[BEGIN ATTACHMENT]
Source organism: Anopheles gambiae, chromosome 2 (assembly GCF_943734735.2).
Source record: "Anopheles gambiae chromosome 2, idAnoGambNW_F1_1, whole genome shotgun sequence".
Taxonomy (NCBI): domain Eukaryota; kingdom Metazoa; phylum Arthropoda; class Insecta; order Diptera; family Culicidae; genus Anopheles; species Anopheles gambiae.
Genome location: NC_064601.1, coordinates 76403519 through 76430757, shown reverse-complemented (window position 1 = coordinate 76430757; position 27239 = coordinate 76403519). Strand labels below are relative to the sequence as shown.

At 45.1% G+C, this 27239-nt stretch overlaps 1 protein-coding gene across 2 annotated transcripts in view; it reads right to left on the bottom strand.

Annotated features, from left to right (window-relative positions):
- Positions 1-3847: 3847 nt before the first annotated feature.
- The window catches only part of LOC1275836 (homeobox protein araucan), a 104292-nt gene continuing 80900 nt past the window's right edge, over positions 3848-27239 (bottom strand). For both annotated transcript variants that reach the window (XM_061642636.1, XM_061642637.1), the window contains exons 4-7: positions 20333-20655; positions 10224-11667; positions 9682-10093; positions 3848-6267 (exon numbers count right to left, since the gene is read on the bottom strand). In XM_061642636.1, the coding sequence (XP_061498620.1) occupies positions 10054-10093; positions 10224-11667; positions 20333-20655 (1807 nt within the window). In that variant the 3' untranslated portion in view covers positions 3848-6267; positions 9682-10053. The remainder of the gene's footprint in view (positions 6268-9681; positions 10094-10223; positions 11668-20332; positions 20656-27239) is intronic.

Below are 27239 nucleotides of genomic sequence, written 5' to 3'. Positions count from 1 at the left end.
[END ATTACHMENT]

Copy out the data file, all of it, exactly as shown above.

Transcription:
Source organism: Anopheles gambiae, chromosome 2 (assembly GCF_943734735.2).
Source record: "Anopheles gambiae chromosome 2, idAnoGambNW_F1_1, whole genome shotgun sequence".
Taxonomy (NCBI): domain Eukaryota; kingdom Metazoa; phylum Arthropoda; class Insecta; order Diptera; family Culicidae; genus Anopheles; species Anopheles gambiae.
Genome location: NC_064601.1, coordinates 76403519 through 76430757, shown reverse-complemented (window position 1 = coordinate 76430757; position 27239 = coordinate 76403519). Strand labels below are relative to the sequence as shown.

At 45.1% G+C, this 27239-nt stretch overlaps 1 protein-coding gene across 2 annotated transcripts in view; it reads right to left on the bottom strand.

Annotated features, from left to right (window-relative positions):
- Positions 1-3847: 3847 nt before the first annotated feature.
- The window catches only part of LOC1275836 (homeobox protein araucan), a 104292-nt gene continuing 80900 nt past the window's right edge, over positions 3848-27239 (bottom strand). For both annotated transcript variants that reach the window (XM_061642636.1, XM_061642637.1), the window contains exons 4-7: positions 20333-20655; positions 10224-11667; positions 9682-10093; positions 3848-6267 (exon numbers count right to left, since the gene is read on the bottom strand). In XM_061642636.1, the coding sequence (XP_061498620.1) occupies positions 10054-10093; positions 10224-11667; positions 20333-20655 (1807 nt within the window). In that variant the 3' untranslated portion in view covers positions 3848-6267; positions 9682-10053. The remainder of the gene's footprint in view (positions 6268-9681; positions 10094-10223; positions 11668-20332; positions 20656-27239) is intronic.

Below are 27239 nucleotides of genomic sequence, written 5' to 3'. Positions count from 1 at the left end.